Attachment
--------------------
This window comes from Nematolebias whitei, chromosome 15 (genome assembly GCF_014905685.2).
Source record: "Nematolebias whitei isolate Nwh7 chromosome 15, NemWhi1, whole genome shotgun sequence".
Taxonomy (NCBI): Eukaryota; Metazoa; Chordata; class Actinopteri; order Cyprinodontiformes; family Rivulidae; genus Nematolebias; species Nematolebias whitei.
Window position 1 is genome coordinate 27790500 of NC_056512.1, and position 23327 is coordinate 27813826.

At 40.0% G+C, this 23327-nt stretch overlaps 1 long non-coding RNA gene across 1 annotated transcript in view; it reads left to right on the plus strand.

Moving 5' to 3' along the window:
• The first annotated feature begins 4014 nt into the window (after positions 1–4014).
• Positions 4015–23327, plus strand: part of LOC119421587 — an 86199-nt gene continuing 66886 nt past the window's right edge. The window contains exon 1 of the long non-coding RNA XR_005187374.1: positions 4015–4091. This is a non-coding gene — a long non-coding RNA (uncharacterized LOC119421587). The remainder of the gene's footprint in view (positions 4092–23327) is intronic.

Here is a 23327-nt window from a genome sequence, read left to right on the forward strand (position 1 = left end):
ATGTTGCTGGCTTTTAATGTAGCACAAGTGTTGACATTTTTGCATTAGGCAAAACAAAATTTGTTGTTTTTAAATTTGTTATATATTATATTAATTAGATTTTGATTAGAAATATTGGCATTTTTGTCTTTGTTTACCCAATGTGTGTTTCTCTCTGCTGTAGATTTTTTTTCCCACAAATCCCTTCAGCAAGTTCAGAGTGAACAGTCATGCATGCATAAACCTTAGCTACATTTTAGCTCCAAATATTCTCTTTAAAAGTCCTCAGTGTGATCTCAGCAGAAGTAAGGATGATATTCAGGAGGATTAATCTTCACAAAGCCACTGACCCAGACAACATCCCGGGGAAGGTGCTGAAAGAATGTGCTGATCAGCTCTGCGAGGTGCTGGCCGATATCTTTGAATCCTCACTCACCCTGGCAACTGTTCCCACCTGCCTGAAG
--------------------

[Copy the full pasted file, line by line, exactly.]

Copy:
This window comes from Nematolebias whitei, chromosome 15 (genome assembly GCF_014905685.2).
Source record: "Nematolebias whitei isolate Nwh7 chromosome 15, NemWhi1, whole genome shotgun sequence".
Taxonomy (NCBI): Eukaryota; Metazoa; Chordata; class Actinopteri; order Cyprinodontiformes; family Rivulidae; genus Nematolebias; species Nematolebias whitei.
Window position 1 is genome coordinate 27790500 of NC_056512.1, and position 23327 is coordinate 27813826.

At 40.0% G+C, this 23327-nt stretch overlaps 1 long non-coding RNA gene across 1 annotated transcript in view; it reads left to right on the plus strand.

Moving 5' to 3' along the window:
• The first annotated feature begins 4014 nt into the window (after positions 1–4014).
• Positions 4015–23327, plus strand: part of LOC119421587 — an 86199-nt gene continuing 66886 nt past the window's right edge. The window contains exon 1 of the long non-coding RNA XR_005187374.1: positions 4015–4091. This is a non-coding gene — a long non-coding RNA (uncharacterized LOC119421587). The remainder of the gene's footprint in view (positions 4092–23327) is intronic.

Here is a 23327-nt window from a genome sequence, read left to right on the forward strand (position 1 = left end):
ATGTTGCTGGCTTTTAATGTAGCACAAGTGTTGACATTTTTGCATTAGGCAAAACAAAATTTGTTGTTTTTAAATTTGTTATATATTATATTAATTAGATTTTGATTAGAAATATTGGCATTTTTGTCTTTGTTTACCCAATGTGTGTTTCTCTCTGCTGTAGATTTTTTTTCCCACAAATCCCTTCAGCAAGTTCAGAGTGAACAGTCATGCATGCATAAACCTTAGCTACATTTTAGCTCCAAATATTCTCTTTAAAAGTCCTCAGTGTGATCTCAGCAGAAGTAAGGATGATATTCAGGAGGATTAATCTTCACAAAGCCACTGACCCAGACAACATCCCGGGGAAGGTGCTGAAAGAATGTGCTGATCAGCTCTGCGAGGTGCTGGCCGATATCTTTGAATCCTCACTCACCCTGGCAACTGTTCCCACCTGCCTGAAG